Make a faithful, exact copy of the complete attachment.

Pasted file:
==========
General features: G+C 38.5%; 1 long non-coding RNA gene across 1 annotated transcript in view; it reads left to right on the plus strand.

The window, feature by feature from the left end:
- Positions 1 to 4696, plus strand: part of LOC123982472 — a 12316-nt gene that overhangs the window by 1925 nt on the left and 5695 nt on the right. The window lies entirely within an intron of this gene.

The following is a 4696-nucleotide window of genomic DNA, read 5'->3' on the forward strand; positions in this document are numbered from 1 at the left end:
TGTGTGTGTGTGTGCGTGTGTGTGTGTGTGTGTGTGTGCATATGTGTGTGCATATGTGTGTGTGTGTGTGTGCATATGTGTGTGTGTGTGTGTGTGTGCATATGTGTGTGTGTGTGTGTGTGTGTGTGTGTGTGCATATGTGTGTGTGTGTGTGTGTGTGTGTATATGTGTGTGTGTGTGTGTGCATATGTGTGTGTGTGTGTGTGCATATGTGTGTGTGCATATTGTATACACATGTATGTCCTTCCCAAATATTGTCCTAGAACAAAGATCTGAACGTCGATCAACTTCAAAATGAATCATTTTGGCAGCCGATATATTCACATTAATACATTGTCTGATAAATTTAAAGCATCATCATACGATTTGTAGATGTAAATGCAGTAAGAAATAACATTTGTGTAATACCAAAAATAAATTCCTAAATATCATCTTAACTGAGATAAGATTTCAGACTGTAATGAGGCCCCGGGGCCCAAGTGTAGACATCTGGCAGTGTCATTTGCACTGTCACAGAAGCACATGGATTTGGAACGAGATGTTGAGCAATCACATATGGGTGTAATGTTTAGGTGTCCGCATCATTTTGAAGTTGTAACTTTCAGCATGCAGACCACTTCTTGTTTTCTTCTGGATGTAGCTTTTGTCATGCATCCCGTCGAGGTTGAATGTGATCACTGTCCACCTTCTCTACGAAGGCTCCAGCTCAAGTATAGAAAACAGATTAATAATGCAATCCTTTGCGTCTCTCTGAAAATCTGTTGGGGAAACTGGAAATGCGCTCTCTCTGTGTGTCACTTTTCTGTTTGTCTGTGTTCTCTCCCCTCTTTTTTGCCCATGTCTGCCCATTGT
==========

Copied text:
General features: G+C 38.5%; 1 long non-coding RNA gene across 1 annotated transcript in view; it reads left to right on the plus strand.

The window, feature by feature from the left end:
- Positions 1 to 4696, plus strand: part of LOC123982472 — a 12316-nt gene that overhangs the window by 1925 nt on the left and 5695 nt on the right. The window lies entirely within an intron of this gene.

The following is a 4696-nucleotide window of genomic DNA, read 5'->3' on the forward strand; positions in this document are numbered from 1 at the left end:
TGTGTGTGTGTGTGCGTGTGTGTGTGTGTGTGTGTGTGCATATGTGTGTGCATATGTGTGTGTGTGTGTGTGCATATGTGTGTGTGTGTGTGTGTGTGCATATGTGTGTGTGTGTGTGTGTGTGTGTGTGTGTGCATATGTGTGTGTGTGTGTGTGTGTGTGTATATGTGTGTGTGTGTGTGTGCATATGTGTGTGTGTGTGTGTGCATATGTGTGTGTGCATATTGTATACACATGTATGTCCTTCCCAAATATTGTCCTAGAACAAAGATCTGAACGTCGATCAACTTCAAAATGAATCATTTTGGCAGCCGATATATTCACATTAATACATTGTCTGATAAATTTAAAGCATCATCATACGATTTGTAGATGTAAATGCAGTAAGAAATAACATTTGTGTAATACCAAAAATAAATTCCTAAATATCATCTTAACTGAGATAAGATTTCAGACTGTAATGAGGCCCCGGGGCCCAAGTGTAGACATCTGGCAGTGTCATTTGCACTGTCACAGAAGCACATGGATTTGGAACGAGATGTTGAGCAATCACATATGGGTGTAATGTTTAGGTGTCCGCATCATTTTGAAGTTGTAACTTTCAGCATGCAGACCACTTCTTGTTTTCTTCTGGATGTAGCTTTTGTCATGCATCCCGTCGAGGTTGAATGTGATCACTGTCCACCTTCTCTACGAAGGCTCCAGCTCAAGTATAGAAAACAGATTAATAATGCAATCCTTTGCGTCTCTCTGAAAATCTGTTGGGGAAACTGGAAATGCGCTCTCTCTGTGTGTCACTTTTCTGTTTGTCTGTGTTCTCTCCCCTCTTTTTTGCCCATGTCTGCCCATTGT